Dysregulation of cholesterol balance contributes significantly to coronary heart disease (CHD), the leading cause of death in the United States. Molecular mechanisms regulating the transport of cholesterol into and out of the body have been well defined. It is generally accepted that cholesterol enters the body via intestinal absorption or endogenous synthesis, and is excreted out of the body via a hepatobiliary route, either as free sterol or following hepatic conversion to bile acids. Although it is believed that the hepatobiliary route is the major pathway for fecal cholesterol excretion in humans, we have recently found that fecal sterol loss is normal in mice unable to secrete cholesterol into bile. Furthermore, we have demonstrated that nascent liver-derived lipoproteins can deliver cholesterol to the intestine, indicating the presence of a non-biliary plasma-based route for fecal sterol loss. Our findings, along with others, suggest that the intestine may play an important role in the direct elimination of cholesterol. The objective of this work is to understand the molecular mechanisms regulating non-biliary fecal sterol loss through the intestine, a pooriy understood pathway that may play a quantitatively important role in whole body cholesterol balance. During the mentored phase of this project, we propose to: 1) quantify biliary and nonbiliary contributions to fecal cholesterol loss using surgical and genetic models of biliary insufficiency, and 2) determine whether plasma lipoprotein-mediated delivery of cholesterol to the intestine depends on the presence of apolipoprotein E. During the independent research phase, we propose to: 3) identify the carrier(s) responsible for cholesterol transport across the basolateral membrane of the enterocyte, and 4) identify the carrier(s) responsible for apical cholesterol transport into the small intestine lumen.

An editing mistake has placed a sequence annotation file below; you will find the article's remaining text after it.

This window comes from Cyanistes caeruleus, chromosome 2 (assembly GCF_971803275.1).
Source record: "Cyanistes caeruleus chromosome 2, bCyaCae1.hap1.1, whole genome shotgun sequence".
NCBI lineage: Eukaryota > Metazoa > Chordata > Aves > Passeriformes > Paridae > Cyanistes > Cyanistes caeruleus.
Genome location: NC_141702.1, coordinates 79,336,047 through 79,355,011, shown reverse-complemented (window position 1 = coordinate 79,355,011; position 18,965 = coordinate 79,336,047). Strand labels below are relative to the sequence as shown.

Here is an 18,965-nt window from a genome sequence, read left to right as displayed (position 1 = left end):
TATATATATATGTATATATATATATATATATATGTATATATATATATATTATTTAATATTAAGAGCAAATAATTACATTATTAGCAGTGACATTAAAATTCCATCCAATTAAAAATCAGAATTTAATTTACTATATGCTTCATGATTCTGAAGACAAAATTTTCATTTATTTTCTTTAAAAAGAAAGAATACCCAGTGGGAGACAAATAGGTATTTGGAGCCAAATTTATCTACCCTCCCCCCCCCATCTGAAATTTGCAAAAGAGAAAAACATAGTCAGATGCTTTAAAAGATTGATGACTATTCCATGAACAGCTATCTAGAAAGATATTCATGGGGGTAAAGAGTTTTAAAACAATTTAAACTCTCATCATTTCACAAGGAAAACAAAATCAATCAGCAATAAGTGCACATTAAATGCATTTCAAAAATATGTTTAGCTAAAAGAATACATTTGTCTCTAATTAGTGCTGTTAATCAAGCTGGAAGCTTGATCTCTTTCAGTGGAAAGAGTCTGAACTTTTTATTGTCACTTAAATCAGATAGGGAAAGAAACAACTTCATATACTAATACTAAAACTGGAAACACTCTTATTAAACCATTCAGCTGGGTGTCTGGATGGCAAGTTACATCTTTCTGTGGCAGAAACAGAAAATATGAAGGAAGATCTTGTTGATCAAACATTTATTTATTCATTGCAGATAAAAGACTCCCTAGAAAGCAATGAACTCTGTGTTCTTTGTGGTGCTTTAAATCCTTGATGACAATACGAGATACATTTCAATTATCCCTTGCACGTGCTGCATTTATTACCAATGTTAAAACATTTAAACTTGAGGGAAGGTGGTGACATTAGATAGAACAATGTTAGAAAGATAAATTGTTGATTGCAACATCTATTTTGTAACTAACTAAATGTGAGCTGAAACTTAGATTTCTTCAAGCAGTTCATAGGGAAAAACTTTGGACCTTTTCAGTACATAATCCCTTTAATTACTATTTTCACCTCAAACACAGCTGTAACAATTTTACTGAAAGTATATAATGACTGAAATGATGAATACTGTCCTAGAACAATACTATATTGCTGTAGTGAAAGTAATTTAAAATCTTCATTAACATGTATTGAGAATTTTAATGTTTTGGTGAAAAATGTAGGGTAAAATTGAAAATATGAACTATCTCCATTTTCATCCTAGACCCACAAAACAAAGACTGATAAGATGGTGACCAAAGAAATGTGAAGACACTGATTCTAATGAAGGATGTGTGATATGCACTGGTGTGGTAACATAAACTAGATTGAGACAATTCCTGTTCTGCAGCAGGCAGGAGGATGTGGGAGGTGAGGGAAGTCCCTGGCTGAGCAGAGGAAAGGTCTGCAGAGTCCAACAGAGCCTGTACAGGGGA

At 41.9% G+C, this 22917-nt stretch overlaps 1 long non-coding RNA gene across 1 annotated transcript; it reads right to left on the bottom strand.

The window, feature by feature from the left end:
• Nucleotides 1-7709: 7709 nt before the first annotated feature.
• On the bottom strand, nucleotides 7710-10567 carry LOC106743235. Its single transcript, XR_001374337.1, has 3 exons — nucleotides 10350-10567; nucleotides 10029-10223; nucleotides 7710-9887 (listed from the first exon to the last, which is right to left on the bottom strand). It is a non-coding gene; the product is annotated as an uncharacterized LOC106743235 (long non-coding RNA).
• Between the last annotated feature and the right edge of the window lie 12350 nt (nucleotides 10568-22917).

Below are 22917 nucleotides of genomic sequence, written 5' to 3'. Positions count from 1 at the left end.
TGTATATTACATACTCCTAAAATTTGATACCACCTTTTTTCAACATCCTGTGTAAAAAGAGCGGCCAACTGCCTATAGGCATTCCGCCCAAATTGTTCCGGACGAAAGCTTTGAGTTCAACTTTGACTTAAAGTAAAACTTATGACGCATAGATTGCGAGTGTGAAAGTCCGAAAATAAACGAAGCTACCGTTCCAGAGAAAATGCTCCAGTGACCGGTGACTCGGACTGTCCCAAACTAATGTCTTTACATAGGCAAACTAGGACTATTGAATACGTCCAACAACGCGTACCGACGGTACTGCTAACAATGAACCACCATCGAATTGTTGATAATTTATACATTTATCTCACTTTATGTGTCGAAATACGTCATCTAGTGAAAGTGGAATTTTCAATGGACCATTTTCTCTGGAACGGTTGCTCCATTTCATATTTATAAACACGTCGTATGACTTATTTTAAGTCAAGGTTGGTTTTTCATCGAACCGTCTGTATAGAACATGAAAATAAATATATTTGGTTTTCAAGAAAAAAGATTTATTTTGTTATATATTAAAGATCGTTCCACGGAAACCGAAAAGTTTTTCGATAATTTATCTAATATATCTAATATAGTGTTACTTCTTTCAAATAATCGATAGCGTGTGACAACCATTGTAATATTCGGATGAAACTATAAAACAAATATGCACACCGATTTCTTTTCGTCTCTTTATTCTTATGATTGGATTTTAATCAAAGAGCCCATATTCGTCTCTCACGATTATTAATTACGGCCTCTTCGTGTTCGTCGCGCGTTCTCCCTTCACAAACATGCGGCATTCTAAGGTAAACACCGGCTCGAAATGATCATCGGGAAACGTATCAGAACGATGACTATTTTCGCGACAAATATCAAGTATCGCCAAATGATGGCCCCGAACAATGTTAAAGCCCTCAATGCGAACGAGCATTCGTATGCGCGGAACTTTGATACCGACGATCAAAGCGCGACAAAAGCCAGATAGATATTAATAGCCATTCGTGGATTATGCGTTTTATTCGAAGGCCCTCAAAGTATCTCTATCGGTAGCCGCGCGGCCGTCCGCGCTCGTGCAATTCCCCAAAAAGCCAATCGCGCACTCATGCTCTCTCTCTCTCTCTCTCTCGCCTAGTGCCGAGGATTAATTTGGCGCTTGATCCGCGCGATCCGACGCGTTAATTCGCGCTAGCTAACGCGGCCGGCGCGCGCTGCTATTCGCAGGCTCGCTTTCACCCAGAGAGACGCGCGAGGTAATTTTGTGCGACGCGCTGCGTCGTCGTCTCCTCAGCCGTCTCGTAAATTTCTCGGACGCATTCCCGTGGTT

Public Health Relevance

Data obtained from these studies are expected to define molecular mechanisms regulating non-biliary fecal sterol loss, an obvious gap in the current knowledge base. By elucidating the molecular mechanisms regulating the excretory function of the small intestine, these studies may lead to the development of novel therapeutic approaches for modulating cholesterol balance in humans.

National Institute of Health (NIH)
National Heart, Lung, and Blood Institute (NHLBI)
Research Transition Award (R00)
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Special Emphasis Panel (NSS)
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Ershow, Abby
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Wake Forest University Health Sciences
Schools of Medicine
United States
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